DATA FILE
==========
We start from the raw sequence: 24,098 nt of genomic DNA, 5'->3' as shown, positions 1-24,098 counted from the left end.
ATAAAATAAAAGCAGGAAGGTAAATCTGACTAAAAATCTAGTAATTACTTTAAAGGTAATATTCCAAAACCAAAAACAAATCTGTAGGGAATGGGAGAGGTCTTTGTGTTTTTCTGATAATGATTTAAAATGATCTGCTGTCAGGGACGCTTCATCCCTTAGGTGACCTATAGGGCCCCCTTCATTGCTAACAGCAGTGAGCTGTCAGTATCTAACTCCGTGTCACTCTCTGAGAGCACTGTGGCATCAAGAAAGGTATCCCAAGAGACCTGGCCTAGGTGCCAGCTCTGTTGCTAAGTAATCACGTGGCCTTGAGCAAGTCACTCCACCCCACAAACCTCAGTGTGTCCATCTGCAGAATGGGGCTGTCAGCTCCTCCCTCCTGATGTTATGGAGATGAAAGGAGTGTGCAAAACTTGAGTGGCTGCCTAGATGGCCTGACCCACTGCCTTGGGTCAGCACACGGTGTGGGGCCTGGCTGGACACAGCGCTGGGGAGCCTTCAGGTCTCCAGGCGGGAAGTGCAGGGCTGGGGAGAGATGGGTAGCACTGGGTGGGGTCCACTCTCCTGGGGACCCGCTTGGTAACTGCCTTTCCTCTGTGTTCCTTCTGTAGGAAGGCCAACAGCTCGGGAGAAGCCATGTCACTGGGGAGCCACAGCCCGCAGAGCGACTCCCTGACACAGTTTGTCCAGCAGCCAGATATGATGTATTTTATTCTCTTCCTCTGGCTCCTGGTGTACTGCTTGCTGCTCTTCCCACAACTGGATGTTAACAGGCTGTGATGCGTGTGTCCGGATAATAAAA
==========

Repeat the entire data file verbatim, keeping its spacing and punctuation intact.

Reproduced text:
We start from the raw sequence: 24,098 nt of genomic DNA, 5'->3' as shown, positions 1-24,098 counted from the left end.
ATAAAATAAAAGCAGGAAGGTAAATCTGACTAAAAATCTAGTAATTACTTTAAAGGTAATATTCCAAAACCAAAAACAAATCTGTAGGGAATGGGAGAGGTCTTTGTGTTTTTCTGATAATGATTTAAAATGATCTGCTGTCAGGGACGCTTCATCCCTTAGGTGACCTATAGGGCCCCCTTCATTGCTAACAGCAGTGAGCTGTCAGTATCTAACTCCGTGTCACTCTCTGAGAGCACTGTGGCATCAAGAAAGGTATCCCAAGAGACCTGGCCTAGGTGCCAGCTCTGTTGCTAAGTAATCACGTGGCCTTGAGCAAGTCACTCCACCCCACAAACCTCAGTGTGTCCATCTGCAGAATGGGGCTGTCAGCTCCTCCCTCCTGATGTTATGGAGATGAAAGGAGTGTGCAAAACTTGAGTGGCTGCCTAGATGGCCTGACCCACTGCCTTGGGTCAGCACACGGTGTGGGGCCTGGCTGGACACAGCGCTGGGGAGCCTTCAGGTCTCCAGGCGGGAAGTGCAGGGCTGGGGAGAGATGGGTAGCACTGGGTGGGGTCCACTCTCCTGGGGACCCGCTTGGTAACTGCCTTTCCTCTGTGTTCCTTCTGTAGGAAGGCCAACAGCTCGGGAGAAGCCATGTCACTGGGGAGCCACAGCCCGCAGAGCGACTCCCTGACACAGTTTGTCCAGCAGCCAGATATGATGTATTTTATTCTCTTCCTCTGGCTCCTGGTGTACTGCTTGCTGCTCTTCCCACAACTGGATGTTAACAGGCTGTGATGCGTGTGTCCGGATAATAAAA